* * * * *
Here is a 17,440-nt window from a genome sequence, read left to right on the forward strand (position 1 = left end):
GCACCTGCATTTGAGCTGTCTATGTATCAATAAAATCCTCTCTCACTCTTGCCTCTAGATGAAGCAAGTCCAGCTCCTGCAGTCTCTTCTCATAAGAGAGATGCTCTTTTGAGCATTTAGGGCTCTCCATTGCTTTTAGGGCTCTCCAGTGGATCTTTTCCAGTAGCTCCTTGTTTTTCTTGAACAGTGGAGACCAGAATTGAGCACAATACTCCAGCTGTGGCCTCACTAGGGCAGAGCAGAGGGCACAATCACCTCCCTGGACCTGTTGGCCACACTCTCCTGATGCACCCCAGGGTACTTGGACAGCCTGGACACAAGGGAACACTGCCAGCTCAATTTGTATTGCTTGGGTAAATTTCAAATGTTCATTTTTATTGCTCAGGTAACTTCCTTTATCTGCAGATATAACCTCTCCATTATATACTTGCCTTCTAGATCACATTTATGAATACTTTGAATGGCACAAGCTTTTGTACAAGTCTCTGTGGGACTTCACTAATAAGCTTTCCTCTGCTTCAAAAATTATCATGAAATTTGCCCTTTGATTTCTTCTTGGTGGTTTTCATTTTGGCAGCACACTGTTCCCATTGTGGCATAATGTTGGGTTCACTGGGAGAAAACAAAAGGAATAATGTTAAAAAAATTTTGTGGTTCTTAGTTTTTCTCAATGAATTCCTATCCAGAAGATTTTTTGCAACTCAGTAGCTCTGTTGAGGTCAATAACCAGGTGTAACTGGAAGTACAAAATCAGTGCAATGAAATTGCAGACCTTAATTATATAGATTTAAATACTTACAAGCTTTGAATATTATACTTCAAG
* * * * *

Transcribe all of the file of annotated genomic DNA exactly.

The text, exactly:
Here is a 17,440-nt window from a genome sequence, read left to right on the forward strand (position 1 = left end):
GCACCTGCATTTGAGCTGTCTATGTATCAATAAAATCCTCTCTCACTCTTGCCTCTAGATGAAGCAAGTCCAGCTCCTGCAGTCTCTTCTCATAAGAGAGATGCTCTTTTGAGCATTTAGGGCTCTCCATTGCTTTTAGGGCTCTCCAGTGGATCTTTTCCAGTAGCTCCTTGTTTTTCTTGAACAGTGGAGACCAGAATTGAGCACAATACTCCAGCTGTGGCCTCACTAGGGCAGAGCAGAGGGCACAATCACCTCCCTGGACCTGTTGGCCACACTCTCCTGATGCACCCCAGGGTACTTGGACAGCCTGGACACAAGGGAACACTGCCAGCTCAATTTGTATTGCTTGGGTAAATTTCAAATGTTCATTTTTATTGCTCAGGTAACTTCCTTTATCTGCAGATATAACCTCTCCATTATATACTTGCCTTCTAGATCACATTTATGAATACTTTGAATGGCACAAGCTTTTGTACAAGTCTCTGTGGGACTTCACTAATAAGCTTTCCTCTGCTTCAAAAATTATCATGAAATTTGCCCTTTGATTTCTTCTTGGTGGTTTTCATTTTGGCAGCACACTGTTCCCATTGTGGCATAATGTTGGGTTCACTGGGAGAAAACAAAAGGAATAATGTTAAAAAAATTTTGTGGTTCTTAGTTTTTCTCAATGAATTCCTATCCAGAAGATTTTTTGCAACTCAGTAGCTCTGTTGAGGTCAATAACCAGGTGTAACTGGAAGTACAAAATCAGTGCAATGAAATTGCAGACCTTAATTATATAGATTTAAATACTTACAAGCTTTGAATATTATACTTCAAG